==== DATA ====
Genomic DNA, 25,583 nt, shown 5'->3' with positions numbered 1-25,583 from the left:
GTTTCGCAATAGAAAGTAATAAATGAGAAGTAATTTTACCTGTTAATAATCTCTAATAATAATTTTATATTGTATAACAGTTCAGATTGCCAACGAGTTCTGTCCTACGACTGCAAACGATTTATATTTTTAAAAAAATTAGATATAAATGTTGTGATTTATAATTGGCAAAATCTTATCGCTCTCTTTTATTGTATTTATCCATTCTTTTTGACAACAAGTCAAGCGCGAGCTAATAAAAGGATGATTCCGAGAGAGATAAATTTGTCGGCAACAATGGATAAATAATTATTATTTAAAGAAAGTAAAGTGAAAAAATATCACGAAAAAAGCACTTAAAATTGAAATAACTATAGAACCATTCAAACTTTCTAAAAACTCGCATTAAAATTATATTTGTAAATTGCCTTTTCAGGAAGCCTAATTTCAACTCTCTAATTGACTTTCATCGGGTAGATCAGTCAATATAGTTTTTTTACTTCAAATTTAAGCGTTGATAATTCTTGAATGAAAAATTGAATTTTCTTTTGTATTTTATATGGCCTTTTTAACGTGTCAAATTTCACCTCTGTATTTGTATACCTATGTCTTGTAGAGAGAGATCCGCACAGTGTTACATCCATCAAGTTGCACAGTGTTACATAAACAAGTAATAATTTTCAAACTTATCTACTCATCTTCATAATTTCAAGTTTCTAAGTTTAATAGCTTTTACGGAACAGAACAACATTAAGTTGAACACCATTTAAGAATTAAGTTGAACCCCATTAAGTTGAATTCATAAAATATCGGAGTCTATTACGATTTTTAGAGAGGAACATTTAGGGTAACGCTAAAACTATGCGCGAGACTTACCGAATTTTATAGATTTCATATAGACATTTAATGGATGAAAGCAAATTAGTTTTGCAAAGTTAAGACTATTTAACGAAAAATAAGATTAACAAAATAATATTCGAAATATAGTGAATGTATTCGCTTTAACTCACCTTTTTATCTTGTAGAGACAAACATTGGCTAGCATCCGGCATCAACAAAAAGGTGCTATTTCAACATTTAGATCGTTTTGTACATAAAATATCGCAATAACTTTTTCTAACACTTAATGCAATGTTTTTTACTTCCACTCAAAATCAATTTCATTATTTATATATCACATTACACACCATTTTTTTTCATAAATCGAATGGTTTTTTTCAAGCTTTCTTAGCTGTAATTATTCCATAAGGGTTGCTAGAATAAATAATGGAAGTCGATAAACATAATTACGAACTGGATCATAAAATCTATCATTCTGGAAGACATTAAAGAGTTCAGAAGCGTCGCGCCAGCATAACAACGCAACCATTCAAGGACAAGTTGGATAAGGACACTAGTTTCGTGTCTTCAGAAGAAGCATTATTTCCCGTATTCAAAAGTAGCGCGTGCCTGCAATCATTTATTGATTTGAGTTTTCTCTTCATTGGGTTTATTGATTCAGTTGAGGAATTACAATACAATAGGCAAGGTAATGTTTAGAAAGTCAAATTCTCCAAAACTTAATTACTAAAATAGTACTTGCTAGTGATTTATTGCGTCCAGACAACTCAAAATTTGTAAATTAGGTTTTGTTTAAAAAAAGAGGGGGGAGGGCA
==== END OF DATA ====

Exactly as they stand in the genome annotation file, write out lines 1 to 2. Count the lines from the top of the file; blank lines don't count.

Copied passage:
Genomic DNA, 25,583 nt, shown 5'->3' with positions numbered 1-25,583 from the left:
GTTTCGCAATAGAAAGTAATAAATGAGAAGTAATTTTACCTGTTAATAATCTCTAATAATAATTTTATATTGTATAACAGTTCAGATTGCCAACGAGTTCTGTCCTACGACTGCAAACGATTTATATTTTTAAAAAAATTAGATATAAATGTTGTGATTTATAATTGGCAAAATCTTATCGCTCTCTTTTATTGTATTTATCCATTCTTTTTGACAACAAGTCAAGCGCGAGCTAATAAAAGGATGATTCCGAGAGAGATAAATTTGTCGGCAACAATGGATAAATAATTATTATTTAAAGAAAGTAAAGTGAAAAAATATCACGAAAAAAGCACTTAAAATTGAAATAACTATAGAACCATTCAAACTTTCTAAAAACTCGCATTAAAATTATATTTGTAAATTGCCTTTTCAGGAAGCCTAATTTCAACTCTCTAATTGACTTTCATCGGGTAGATCAGTCAATATAGTTTTTTTACTTCAAATTTAAGCGTTGATAATTCTTGAATGAAAAATTGAATTTTCTTTTGTATTTTATATGGCCTTTTTAACGTGTCAAATTTCACCTCTGTATTTGTATACCTATGTCTTGTAGAGAGAGATCCGCACAGTGTTACATCCATCAAGTTGCACAGTGTTACATAAACAAGTAATAATTTTCAAACTTATCTACTCATCTTCATAATTTCAAGTTTCTAAGTTTAATAGCTTTTACGGAACAGAACAACATTAAGTTGAACACCATTTAAGAATTAAGTTGAACCCCATTAAGTTGAATTCATAAAATATCGGAGTCTATTACGATTTTTAGAGAGGAACATTTAGGGTAACGCTAAAACTATGCGCGAGACTTACCGAATTTTATAGATTTCATATAGACATTTAATGGATGAAAGCAAATTAGTTTTGCAAAGTTAAGACTATTTAACGAAAAATAAGATTAACAAAATAATATTCGAAATATAGTGAATGTATTCGCTTTAACTCACCTTTTTATCTTGTAGAGACAAACATTGGCTAGCATCCGGCATCAACAAAAAGGTGCTATTTCAACATTTAGATCGTTTTGTACATAAAATATCGCAATAACTTTTTCTAACACTTAATGCAATGTTTTTTACTTCCACTCAAAATCAATTTCATTATTTATATATCACATTACACACCATTTTTTTTCATAAATCGAATGGTTTTTTTCAAGCTTTCTTAGCTGTAATTATTCCATAAGGGTTGCTAGAATAAATAATGGAAGTCGATAAACATAATTACGAACTGGATCATAAAATCTATCATTCTGGAAGACATTAAAGAGTTCAGAAGCGTCGCGCCAGCATAACAACGCAACCATTCAAGGACAAGTTGGATAAGGACACTAGTTTCGTGTCTTCAGAAGAAGCATTATTTCCCGTATTCAAAAGTAGCGCGTGCCTGCAATCATTTATTGATTTGAGTTTTCTCTTCATTGGGTTTATTGATTCAGTTGAGGAATTACAATACAATAGGCAAGGTAATGTTTAGAAAGTCAAATTCTCCAAAACTTAATTACTAAAATAGTACTTGCTAGTGATTTATTGCGTCCAGACAACTCAAAATTTGTAAATTAGGTTTTGTTTAAAAAAAGAGGGGGGAGGGCA